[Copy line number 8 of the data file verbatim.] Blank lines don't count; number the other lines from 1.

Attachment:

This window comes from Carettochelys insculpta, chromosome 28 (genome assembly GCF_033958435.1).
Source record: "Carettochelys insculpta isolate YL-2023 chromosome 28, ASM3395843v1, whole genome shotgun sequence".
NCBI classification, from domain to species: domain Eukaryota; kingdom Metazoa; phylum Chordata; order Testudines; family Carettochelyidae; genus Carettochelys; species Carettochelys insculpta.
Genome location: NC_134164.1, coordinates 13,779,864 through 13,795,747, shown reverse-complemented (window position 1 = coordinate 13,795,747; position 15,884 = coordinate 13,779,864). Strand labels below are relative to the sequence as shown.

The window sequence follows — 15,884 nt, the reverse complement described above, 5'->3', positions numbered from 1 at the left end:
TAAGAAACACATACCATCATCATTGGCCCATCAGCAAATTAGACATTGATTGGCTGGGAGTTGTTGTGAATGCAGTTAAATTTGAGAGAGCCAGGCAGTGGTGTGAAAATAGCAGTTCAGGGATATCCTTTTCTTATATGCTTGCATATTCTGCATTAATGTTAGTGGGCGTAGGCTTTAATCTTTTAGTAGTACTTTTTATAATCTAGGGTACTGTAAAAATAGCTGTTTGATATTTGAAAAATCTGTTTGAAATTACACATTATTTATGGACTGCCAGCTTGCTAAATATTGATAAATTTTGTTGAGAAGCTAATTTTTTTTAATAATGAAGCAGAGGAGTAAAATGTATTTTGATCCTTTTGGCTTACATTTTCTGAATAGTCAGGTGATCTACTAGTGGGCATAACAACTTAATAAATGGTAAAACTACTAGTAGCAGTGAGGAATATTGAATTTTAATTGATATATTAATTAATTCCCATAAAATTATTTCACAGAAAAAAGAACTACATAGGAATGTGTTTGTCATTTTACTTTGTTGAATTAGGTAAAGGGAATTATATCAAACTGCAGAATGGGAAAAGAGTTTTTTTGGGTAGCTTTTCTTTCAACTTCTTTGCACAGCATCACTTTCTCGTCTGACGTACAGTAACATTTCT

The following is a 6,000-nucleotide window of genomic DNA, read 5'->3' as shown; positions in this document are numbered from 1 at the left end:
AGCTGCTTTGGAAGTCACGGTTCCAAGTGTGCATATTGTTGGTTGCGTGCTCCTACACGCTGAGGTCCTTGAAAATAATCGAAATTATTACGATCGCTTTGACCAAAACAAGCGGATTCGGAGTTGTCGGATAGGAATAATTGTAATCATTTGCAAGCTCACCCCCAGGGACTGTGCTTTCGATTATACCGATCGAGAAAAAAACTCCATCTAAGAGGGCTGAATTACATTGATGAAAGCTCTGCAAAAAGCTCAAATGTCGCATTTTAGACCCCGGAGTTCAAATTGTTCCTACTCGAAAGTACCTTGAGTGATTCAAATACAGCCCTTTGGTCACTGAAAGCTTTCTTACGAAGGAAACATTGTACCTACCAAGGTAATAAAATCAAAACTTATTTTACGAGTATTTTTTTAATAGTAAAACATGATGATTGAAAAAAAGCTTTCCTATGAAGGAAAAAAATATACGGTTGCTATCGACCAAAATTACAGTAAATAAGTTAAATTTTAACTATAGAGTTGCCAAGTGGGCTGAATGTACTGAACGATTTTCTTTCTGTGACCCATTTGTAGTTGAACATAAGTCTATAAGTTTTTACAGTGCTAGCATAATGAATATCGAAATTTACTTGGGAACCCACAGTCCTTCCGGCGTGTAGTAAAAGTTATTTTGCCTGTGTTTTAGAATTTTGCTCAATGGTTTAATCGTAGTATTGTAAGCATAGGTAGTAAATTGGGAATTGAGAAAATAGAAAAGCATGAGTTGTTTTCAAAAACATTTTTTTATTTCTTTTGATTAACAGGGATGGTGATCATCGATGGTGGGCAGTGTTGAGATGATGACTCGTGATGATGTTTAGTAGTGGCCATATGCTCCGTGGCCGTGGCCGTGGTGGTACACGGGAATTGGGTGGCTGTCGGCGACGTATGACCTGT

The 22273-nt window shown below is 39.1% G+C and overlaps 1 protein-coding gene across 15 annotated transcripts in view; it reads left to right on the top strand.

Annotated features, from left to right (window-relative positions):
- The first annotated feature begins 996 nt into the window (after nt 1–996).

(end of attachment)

AGCTGCTTTGGAAGTCACGGTTCCAAGTGTGCATATTGTTGGTTGCGTGCTCCTACACGCTGAGGTCCTTGAAAATAATCGAAATTATTACGATCGCTTTGACCAAAACAAGCGGATTCGGAGTTGTCGGATAGGAATAATTGTAATCATTTGCAAGCTCACCCCCAGGGACTGTGCTTTCGATTATACCGATCGAGAAAAAAACTCCATCTAAGAGGGCTGAATTACATTGATGAAAGCTCTGCAAAAAGCTCAAATGTCGCATTTTAGACCCCGGAGTTCAAATTGTTCCTACTCGAAAGTACCTTGAGTGATTCAAATACAGCCCTTTGGTCACTGAAAGCTTTCTTACGAAGGAAACATTGTACCTACCAAGGTAATAAAATCAAAACTTATTTTACGAGTATTTTTTTAATAGTAAAACATGATGATTGAAAAAAAGCTTTCCTATGAAGGAAAAAAATATACGGTTGCTATCGACCAAAATTACAGTAAATAAGTTAAATTTTAACTATAGAGTTGCCAAGTGGGCTGAATGTACTGAACGATTTTCTTTCTGTGACCCATTTGTAGTTGAACATAAGTCTATAAGTTTTTACAGTGCTAGCATAATGAATATCGAAATTTACTTGGGAACCCACAGTCCTTCCGGCGTGTAGTAAAAGTTATTTTGCCTGTGTTTTAGAATTTTGCTCAATGGTTTAATCGTAGTATTGTAAGCATAGGTAGTAAATTGGGAATTGAGAAAATAGAAAAGCATGAGTTGTTTTCAAAAACATTTTTTTATTTCTTTTGATTAACAGGGATGGTGATCATCGATGGTGGGCAGTGTTGAGATGATGACTCGTGATGATGTTTAGTAGTGGCCATATGCTCCGTGGCCGTGGCCGTGGTGGTACACGGGAATTGGGTGGCTGTCGGCGACGTATGACCTGT